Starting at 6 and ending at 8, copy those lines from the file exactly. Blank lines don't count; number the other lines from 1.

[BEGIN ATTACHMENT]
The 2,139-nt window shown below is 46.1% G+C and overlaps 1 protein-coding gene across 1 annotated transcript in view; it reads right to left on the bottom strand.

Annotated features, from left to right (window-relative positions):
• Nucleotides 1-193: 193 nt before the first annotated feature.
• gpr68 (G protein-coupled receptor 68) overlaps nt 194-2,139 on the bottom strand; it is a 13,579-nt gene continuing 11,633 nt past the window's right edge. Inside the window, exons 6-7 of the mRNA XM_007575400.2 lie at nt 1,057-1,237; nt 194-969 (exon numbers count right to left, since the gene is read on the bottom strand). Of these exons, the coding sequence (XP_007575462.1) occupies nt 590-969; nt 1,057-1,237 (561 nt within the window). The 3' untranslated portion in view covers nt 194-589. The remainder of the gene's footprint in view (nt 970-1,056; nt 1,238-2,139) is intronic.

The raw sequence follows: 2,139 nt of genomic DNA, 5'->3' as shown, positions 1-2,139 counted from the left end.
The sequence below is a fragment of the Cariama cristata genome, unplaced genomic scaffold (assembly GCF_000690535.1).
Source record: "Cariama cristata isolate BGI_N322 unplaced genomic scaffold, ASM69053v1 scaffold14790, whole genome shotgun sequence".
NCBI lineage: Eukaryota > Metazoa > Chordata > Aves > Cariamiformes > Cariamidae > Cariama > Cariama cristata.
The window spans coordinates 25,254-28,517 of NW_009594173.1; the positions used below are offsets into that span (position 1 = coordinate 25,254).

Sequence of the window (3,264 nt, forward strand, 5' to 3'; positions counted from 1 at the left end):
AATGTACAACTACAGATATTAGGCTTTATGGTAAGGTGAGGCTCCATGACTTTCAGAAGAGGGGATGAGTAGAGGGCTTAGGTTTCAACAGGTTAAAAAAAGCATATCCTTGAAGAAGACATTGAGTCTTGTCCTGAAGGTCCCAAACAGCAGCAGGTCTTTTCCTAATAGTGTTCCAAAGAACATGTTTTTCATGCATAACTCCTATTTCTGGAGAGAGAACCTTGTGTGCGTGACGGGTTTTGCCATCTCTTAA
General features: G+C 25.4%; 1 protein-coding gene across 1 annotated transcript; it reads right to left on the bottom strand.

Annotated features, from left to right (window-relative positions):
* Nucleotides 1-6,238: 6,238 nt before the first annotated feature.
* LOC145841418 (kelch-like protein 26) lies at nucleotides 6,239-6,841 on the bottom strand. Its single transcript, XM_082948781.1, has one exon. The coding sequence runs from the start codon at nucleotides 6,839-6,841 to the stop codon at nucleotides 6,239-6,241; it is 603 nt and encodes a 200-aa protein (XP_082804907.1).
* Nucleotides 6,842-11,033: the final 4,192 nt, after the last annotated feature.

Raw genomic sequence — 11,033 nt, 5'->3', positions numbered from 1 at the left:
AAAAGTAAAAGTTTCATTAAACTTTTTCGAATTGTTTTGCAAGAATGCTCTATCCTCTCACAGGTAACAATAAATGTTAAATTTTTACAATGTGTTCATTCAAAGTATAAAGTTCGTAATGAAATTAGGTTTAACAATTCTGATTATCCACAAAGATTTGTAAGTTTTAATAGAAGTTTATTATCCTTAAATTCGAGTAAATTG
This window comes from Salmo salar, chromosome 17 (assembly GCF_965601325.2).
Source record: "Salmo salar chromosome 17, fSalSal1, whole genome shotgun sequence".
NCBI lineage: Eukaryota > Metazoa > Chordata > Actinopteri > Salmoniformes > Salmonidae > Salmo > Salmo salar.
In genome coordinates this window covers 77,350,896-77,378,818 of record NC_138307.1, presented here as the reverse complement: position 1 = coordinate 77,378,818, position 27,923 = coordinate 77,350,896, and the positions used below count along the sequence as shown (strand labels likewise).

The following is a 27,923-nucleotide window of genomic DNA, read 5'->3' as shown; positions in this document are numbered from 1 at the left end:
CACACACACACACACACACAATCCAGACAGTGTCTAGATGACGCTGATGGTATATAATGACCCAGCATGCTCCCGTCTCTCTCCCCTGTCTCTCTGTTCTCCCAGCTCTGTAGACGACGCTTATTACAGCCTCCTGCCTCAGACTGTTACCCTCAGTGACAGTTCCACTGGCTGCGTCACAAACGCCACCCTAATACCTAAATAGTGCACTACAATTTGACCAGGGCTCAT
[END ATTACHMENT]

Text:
The sequence below is a fragment of the Cariama cristata genome, unplaced genomic scaffold (assembly GCF_000690535.1).
Source record: "Cariama cristata isolate BGI_N322 unplaced genomic scaffold, ASM69053v1 scaffold14790, whole genome shotgun sequence".
NCBI lineage: Eukaryota > Metazoa > Chordata > Aves > Cariamiformes > Cariamidae > Cariama > Cariama cristata.